On the drug war’s fortieth anniversary, the news from the front is rather grim. In Mexico, the clashes between the army and the formidable drug cartels have caused nearly 35,000 deaths in the past four years. In Afghanistan, opium continues to be a significant source of revenue for the Taliban. In Colombia, a country which is usually cited as an antinarcotics success story, the FARC guerrillas, while certainly weakened, continue to operate and cause havoc, financing themselves largely through the cocaine trade.
Given the problem’s transnational nature, most critics of the drug war have been trying to bring about a “global debate.” In practice, this means that Third World leaders feel entitled to demand an overhaul of Washington’s drug laws, the US being the world’s largest consumer.
Former Colombian President César Gaviria, for instance, recently stated in an interview that Colombia has the “moral authority” to “examine the United States’ antidrug policy.”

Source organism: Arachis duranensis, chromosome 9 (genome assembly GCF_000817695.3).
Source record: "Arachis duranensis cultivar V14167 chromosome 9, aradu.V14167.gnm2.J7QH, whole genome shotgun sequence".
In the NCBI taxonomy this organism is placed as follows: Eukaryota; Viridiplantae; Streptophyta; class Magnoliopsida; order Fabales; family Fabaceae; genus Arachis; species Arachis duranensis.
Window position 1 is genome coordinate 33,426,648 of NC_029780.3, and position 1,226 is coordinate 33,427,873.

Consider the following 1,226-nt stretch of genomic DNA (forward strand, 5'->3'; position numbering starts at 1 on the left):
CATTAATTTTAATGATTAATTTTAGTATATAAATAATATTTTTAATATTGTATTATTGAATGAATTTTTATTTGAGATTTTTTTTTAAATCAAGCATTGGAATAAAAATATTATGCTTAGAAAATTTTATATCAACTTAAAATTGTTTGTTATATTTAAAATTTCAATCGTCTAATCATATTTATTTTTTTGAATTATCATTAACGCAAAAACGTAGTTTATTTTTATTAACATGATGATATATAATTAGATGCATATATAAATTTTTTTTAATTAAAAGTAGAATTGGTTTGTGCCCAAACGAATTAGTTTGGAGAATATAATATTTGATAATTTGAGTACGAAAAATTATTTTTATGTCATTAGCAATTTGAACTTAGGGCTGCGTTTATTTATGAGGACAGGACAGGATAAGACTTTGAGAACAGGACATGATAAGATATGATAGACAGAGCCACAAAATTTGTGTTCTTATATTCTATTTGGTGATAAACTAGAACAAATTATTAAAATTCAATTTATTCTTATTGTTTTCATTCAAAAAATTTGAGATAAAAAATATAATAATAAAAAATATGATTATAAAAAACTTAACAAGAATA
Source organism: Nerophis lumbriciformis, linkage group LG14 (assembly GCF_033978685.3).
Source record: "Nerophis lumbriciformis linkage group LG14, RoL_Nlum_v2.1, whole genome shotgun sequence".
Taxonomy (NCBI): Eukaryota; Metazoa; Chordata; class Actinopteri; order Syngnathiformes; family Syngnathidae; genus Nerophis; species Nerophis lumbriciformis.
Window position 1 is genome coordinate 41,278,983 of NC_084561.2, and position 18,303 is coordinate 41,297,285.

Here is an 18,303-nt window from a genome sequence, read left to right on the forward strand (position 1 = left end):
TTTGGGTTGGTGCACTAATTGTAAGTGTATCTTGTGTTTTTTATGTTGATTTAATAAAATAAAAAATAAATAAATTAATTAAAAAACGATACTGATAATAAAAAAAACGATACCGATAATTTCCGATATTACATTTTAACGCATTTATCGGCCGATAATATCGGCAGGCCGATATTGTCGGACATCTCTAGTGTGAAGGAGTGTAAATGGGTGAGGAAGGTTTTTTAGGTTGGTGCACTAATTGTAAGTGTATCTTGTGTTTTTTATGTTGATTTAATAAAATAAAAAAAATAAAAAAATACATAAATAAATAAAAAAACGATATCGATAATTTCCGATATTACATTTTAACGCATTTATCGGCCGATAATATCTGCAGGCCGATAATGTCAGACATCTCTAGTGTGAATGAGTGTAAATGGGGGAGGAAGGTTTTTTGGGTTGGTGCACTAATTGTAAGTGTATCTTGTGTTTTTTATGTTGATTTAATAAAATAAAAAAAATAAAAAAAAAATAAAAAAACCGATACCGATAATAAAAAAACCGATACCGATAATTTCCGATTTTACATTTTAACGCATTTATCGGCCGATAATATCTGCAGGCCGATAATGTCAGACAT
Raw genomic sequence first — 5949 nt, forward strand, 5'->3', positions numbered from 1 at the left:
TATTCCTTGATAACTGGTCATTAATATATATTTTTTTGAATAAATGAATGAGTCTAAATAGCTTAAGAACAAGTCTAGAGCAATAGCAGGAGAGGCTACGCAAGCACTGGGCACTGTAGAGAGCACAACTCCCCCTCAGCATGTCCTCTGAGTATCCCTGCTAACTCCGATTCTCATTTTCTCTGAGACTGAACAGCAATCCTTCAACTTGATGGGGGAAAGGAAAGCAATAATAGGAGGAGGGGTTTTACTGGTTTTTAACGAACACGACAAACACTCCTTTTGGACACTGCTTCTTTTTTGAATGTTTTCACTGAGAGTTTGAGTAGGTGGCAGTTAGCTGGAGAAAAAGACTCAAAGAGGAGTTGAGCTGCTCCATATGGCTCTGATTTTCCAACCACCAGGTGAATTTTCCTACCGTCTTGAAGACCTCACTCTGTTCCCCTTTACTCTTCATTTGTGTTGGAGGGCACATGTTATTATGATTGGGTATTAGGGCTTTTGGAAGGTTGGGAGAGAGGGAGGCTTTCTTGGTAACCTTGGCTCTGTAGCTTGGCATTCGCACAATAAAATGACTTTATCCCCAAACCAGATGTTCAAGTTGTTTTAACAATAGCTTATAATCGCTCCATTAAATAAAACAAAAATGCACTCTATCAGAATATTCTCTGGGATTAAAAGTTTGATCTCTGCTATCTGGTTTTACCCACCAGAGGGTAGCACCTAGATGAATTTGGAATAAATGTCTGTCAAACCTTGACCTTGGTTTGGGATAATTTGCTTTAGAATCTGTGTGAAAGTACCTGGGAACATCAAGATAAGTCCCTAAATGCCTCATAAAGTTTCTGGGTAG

As was to be expected from a man who ran the mostly useless Organization of American States for ten years, Gaviria says he hopes that complaining to the UN along with other Latin American ex-presidents, Kofi Annan, and a few intellectuals will eventually end US drug prohibition.
A similar approach has been adopted by current Colombian President Juan Manuel Santos. During a recent speech at Brown University in which he lectured Americans about what he calls their “syndrome” of geopolitical hyperopia, Santos demanded that the US adopt “new strategies, new visions, and new approaches” to take on the cartels, which have continuously found “the path of least resistance” in order to export illegal substances.
“As the biggest consumer in the world,” Santos sermonized, “the US must be present” in the global debate on the drug problem.
“We (Colombians) have done our part,” he added. “With our moral authority and our expertise, which comes through our sacrifice and our achievements, we are ready to participate in this debate….But, I repeat, we cannot do it alone.”